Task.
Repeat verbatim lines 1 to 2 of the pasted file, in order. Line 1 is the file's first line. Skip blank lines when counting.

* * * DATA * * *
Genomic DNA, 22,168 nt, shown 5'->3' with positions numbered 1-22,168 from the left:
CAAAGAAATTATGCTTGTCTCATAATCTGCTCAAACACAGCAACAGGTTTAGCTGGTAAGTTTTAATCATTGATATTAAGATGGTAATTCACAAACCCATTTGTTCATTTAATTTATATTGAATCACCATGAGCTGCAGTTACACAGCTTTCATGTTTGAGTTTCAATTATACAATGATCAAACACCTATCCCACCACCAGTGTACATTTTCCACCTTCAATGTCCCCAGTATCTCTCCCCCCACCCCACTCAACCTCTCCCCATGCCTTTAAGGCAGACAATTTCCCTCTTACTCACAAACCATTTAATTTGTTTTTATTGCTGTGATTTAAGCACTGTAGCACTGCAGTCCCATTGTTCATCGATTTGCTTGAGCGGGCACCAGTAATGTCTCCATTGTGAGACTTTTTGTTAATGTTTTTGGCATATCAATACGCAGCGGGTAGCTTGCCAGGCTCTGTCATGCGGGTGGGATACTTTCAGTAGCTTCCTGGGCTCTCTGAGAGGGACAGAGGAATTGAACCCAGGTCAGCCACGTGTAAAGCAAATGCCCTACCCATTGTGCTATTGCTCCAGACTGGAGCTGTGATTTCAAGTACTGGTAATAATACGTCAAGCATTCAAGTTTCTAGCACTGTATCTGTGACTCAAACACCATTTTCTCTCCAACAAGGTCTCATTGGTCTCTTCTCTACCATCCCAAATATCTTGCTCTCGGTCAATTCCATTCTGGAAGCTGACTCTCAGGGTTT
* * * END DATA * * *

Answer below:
Genomic DNA, 22,168 nt, shown 5'->3' with positions numbered 1-22,168 from the left:
CAAAGAAATTATGCTTGTCTCATAATCTGCTCAAACACAGCAACAGGTTTAGCTGGTAAGTTTTAATCATTGATATTAAGATGGTAATTCACAAACCCATTTGTTCATTTAATTTATATTGAATCACCATGAGCTGCAGTTACACAGCTTTCATGTTTGAGTTTCAATTATACAATGATCAAACACCTATCCCACCACCAGTGTACATTTTCCACCTTCAATGTCCCCAGTATCTCTCCCCCCACCCCACTCAACCTCTCCCCATGCCTTTAAGGCAGACAATTTCCCTCTTACTCACAAACCATTTAATTTGTTTTTATTGCTGTGATTTAAGCACTGTAGCACTGCAGTCCCATTGTTCATCGATTTGCTTGAGCGGGCACCAGTAATGTCTCCATTGTGAGACTTTTTGTTAATGTTTTTGGCATATCAATACGCAGCGGGTAGCTTGCCAGGCTCTGTCATGCGGGTGGGATACTTTCAGTAGCTTCCTGGGCTCTCTGAGAGGGACAGAGGAATTGAACCCAGGTCAGCCACGTGTAAAGCAAATGCCCTACCCATTGTGCTATTGCTCCAGACTGGAGCTGTGATTTCAAGTACTGGTAATAATACGTCAAGCATTCAAGTTTCTAGCACTGTATCTGTGACTCAAACACCATTTTCTCTCCAACAAGGTCTCATTGGTCTCTTCTCTACCATCCCAAATATCTTGCTCTCGGTCAATTCCATTCTGGAAGCTGACTCTCAGGGTTT